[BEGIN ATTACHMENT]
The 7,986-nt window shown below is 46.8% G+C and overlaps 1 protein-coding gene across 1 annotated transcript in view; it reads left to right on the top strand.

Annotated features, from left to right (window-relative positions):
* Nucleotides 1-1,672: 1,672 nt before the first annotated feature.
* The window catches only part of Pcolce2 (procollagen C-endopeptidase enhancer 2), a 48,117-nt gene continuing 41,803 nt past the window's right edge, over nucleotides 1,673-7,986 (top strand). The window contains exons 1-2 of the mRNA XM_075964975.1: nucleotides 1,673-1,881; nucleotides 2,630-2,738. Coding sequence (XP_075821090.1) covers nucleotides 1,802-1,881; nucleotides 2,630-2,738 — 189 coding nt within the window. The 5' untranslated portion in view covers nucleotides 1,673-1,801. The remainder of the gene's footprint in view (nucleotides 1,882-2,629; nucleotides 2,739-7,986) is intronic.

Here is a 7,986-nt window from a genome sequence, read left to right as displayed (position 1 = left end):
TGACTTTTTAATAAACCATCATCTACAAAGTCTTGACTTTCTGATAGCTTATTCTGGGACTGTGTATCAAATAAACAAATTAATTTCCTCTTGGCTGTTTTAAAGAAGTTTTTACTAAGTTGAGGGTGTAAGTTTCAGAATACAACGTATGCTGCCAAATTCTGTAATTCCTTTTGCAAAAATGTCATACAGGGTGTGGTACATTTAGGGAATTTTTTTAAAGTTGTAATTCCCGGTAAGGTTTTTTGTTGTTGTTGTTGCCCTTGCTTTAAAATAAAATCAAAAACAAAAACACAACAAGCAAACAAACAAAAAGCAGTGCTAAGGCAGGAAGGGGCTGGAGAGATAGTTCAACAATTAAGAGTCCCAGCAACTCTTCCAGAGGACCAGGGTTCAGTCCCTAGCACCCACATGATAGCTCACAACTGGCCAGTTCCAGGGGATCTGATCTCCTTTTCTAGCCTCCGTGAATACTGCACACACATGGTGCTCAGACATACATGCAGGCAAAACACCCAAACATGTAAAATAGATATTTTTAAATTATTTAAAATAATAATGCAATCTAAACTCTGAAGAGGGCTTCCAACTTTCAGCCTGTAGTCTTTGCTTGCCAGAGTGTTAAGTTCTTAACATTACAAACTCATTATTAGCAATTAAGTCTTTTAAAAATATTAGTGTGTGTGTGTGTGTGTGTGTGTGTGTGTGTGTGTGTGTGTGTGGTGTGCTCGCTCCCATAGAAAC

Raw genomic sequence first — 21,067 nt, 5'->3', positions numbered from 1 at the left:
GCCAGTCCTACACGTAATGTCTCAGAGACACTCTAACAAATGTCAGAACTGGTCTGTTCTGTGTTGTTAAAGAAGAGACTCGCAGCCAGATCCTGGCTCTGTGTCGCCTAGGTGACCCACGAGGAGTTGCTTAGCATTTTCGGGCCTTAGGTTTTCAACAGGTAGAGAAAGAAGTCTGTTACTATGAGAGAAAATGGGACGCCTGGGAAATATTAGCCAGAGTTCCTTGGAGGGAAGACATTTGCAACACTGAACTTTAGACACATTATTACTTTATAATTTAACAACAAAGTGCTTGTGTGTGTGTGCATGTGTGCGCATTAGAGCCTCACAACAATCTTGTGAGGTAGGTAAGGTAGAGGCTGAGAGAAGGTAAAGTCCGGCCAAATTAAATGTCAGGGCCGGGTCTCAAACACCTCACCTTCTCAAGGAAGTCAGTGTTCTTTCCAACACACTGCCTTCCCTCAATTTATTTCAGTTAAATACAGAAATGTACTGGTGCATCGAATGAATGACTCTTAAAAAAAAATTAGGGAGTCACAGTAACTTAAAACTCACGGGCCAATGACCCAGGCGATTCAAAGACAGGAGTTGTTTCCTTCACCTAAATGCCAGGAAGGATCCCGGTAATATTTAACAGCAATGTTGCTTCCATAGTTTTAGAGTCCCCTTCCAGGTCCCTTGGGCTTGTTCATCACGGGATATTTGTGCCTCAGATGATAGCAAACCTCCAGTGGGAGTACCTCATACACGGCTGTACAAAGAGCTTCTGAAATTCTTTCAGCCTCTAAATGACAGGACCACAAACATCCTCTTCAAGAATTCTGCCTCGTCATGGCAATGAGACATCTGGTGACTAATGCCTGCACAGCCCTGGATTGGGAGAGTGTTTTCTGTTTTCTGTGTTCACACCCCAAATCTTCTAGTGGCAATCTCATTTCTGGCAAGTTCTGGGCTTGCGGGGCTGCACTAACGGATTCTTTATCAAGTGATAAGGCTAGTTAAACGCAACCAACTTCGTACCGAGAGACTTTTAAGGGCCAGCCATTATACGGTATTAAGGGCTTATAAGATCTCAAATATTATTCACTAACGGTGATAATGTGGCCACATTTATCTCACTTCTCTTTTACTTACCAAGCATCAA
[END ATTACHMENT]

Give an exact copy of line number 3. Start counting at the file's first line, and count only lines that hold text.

* Nucleotides 1-1,672: 1,672 nt before the first annotated feature.